Like many of you, we are always looking for a good deal. So when we recieved an offer for 2 nights in a king-bedroom suite for only $69 at a local resort, we took it. In addition, we would receive a $100 gift card good for shopping or fine dining–all we had to do was go to a 90-minute tour and presentation. By my calculations, they were going to pay us $31 for a fun weekend getaway.
Anyone who has attended a timeshare presentation is laughing out loud right now. Because once you’ve been through it, you know the reality is far from the marketing pitch.
Truth #1: 90 minutes takes longer than an hour and a half. In our case it was three hours–and I suspect it would have been longer if the sales rep thought he had any chance of getting us to buy. If you ever choose to hear a timeshare sales pitch, expect to sit for double the time. You also may want to practice your get-up-and-walk-out-of-the-room-while-someone-else-is-talking skills. These sales reps are well prepared to talk around any objection, even “I’m not interested and will not buy.” Getting up and rudely walking out may be your only way out other than being at their mercy for an undetermined amount of time.
Truth #2: A timeshare will not save you money. The first thing our sales rep did was determine how much we spend on hotels per year. We estimated six nights at $100 each, for a total of $600. Multiply that by twenty years, and we will have spent at least $12,000 on hotel accommodations. For that same price we could own a week of timeshare! Sounds good…except for the fact that the yearly maintenance fees alone cost $800, 30% more than we spend right now. And that doesn’t include payments on the property. Not nearly the savings he was trying to make us believe we would get.
It was curious that the price of the timeshare was exactly what we would spend on hotels over 20 years. I wonder what would have happened if we had said we spend $1,000 a year. Would the price have gone up to $20,000 for the timeshare?
Truth #3: You will see a lot of numbers, but not the ones that matter. They gave us a lot of numbers–a white board full of figures floating around. But none really helped us determine if we can afford it. When we asked the sales rep for specifics on costs and fees we were told he would lose his job for disclosing such information. We were told that AFTER we signed we would receive an owners manual with all the details. So we had no way to determine the real cost until it was too late. ARE YOU KIDDING ME?
After the fact, I came home and jotted down the basic figures we were given. Assuming the numbers he gave me were real and not unrealistically low, I determined that the monthly cost of a timeshare would be at least $225; that’s compared that to the equivalent of $50 a month we spend now!
Truth #4: They want you to finance your “purchase” because it makes the timeshare company more money. The company offered tons of perks and rewards for each year you finance the timeshare through them. Not a surprise since they charge 14.5% interest! Check out these numbers:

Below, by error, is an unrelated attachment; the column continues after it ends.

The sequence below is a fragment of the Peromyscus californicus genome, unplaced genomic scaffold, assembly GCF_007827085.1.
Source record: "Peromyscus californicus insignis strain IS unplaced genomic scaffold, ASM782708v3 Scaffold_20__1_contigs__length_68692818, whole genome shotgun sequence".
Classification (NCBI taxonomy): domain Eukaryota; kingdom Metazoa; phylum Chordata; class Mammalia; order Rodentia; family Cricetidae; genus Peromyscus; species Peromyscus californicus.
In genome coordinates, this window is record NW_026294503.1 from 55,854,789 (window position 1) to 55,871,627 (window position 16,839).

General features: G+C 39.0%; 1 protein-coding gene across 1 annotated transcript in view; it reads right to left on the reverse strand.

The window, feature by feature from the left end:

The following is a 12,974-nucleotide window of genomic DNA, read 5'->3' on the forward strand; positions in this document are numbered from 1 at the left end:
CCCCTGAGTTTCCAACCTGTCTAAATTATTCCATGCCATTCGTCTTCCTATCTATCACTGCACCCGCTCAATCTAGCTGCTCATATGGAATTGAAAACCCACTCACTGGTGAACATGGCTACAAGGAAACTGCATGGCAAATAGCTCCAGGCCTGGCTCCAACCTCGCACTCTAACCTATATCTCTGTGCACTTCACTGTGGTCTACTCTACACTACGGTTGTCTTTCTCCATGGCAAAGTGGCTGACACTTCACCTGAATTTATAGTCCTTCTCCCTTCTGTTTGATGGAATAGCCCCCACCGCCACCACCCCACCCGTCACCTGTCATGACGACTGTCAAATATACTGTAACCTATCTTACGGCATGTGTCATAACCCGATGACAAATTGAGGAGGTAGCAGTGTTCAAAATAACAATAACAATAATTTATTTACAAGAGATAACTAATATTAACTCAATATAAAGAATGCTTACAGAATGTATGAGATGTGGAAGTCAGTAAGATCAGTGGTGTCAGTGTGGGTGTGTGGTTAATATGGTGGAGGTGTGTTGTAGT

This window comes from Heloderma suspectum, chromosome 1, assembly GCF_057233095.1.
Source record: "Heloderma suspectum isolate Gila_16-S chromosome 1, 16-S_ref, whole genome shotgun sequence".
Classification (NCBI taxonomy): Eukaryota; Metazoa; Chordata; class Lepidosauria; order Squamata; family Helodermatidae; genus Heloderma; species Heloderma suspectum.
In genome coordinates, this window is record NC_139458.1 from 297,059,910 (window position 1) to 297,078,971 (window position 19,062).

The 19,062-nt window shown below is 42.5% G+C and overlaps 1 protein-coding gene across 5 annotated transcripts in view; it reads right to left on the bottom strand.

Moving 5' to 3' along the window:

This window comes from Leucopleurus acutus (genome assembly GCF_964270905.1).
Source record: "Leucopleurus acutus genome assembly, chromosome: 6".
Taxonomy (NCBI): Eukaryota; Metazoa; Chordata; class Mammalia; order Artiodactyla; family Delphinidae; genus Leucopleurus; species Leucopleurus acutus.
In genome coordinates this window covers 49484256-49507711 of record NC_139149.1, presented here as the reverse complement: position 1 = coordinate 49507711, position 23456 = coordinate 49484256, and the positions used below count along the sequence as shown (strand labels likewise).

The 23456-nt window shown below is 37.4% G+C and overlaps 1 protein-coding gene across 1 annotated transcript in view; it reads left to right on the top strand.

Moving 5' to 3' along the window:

- Price: $12,000
- Downpayment: $2000
- Closing costs: $500
- Balance to be financed at 14.5%: $10,000
- Interest paid over the course of the loan: $8993.60
- Principle and interest paid over the course of the loan: $20,993.60
The total cost, including downpayment, closing costs, principle, interest and maintenance fees for 20 years, is $37,494.60.
In the end, you would pay 75% more to finance through them. No wonder they offer perks!
Truth #5: You are investing in vacations, not real estate. Our sales rep kept explaining that we are investing in real estate. True, timeshares sell you a piece of property during a certain period of time each year. You do get some sort of deed for the property. But the real estate comparison ends there. If the value of a timeshare will increase over time and is in such demand, why is it so difficult and expensive to sell a timeshare? As I looked for information online, there was twice as much information on selling timeshares than on buying timeshares.
Truth #6: You are signing up for a one-on-one (or one-on-two, if married) high-pressure sales pitch, not a lovely tour of the property.. When we entered the sales offices, we were impressed by the lavish decor and saw beautiful glassed-in rooms where people were watching sales videos. We also saw sales reps touring people around the property. “That won’t be so bad,” I thought. Well, it turns out the videos and tours must be for people who’ve already purchased or expressed interest in purchasing. In our case they put us in a small office for the entire three hours with no discussion of the resort facilities or amenities. We were exposed to a high-pressure pitch from a sales rep who wouldn’t take no for an answer. It was excruciatingly painful, and I frankly felt a little violated. For an idea of what the experience was like, check out this article about what a timeshare presentation is like and how to avoid pitfalls.